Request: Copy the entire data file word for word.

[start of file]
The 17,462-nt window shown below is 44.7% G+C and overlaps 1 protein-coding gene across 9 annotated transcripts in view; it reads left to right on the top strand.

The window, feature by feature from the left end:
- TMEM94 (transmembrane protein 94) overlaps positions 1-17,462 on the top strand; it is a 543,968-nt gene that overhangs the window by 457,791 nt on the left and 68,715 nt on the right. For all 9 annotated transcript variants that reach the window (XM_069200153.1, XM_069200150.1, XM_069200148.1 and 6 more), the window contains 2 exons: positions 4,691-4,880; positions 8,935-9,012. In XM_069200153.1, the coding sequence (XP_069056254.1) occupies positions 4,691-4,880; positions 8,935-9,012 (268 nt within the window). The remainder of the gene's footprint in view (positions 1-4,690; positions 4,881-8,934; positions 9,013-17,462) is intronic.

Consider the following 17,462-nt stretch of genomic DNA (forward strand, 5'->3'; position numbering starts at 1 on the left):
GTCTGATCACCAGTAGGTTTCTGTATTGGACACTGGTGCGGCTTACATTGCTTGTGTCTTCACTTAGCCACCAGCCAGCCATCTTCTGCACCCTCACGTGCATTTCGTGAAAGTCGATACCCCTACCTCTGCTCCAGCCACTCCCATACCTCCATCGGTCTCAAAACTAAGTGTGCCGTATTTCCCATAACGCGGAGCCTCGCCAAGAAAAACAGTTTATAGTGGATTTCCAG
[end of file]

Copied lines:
The 17,462-nt window shown below is 44.7% G+C and overlaps 1 protein-coding gene across 9 annotated transcripts in view; it reads left to right on the top strand.

The window, feature by feature from the left end:
- TMEM94 (transmembrane protein 94) overlaps positions 1-17,462 on the top strand; it is a 543,968-nt gene that overhangs the window by 457,791 nt on the left and 68,715 nt on the right. For all 9 annotated transcript variants that reach the window (XM_069200153.1, XM_069200150.1, XM_069200148.1 and 6 more), the window contains 2 exons: positions 4,691-4,880; positions 8,935-9,012. In XM_069200153.1, the coding sequence (XP_069056254.1) occupies positions 4,691-4,880; positions 8,935-9,012 (268 nt within the window). The remainder of the gene's footprint in view (positions 1-4,690; positions 4,881-8,934; positions 9,013-17,462) is intronic.

Consider the following 17,462-nt stretch of genomic DNA (forward strand, 5'->3'; position numbering starts at 1 on the left):
GTCTGATCACCAGTAGGTTTCTGTATTGGACACTGGTGCGGCTTACATTGCTTGTGTCTTCACTTAGCCACCAGCCAGCCATCTTCTGCACCCTCACGTGCATTTCGTGAAAGTCGATACCCCTACCTCTGCTCCAGCCACTCCCATACCTCCATCGGTCTCAAAACTAAGTGTGCCGTATTTCCCATAACGCGGAGCCTCGCCAAGAAAAACAGTTTATAGTGGATTTCCAG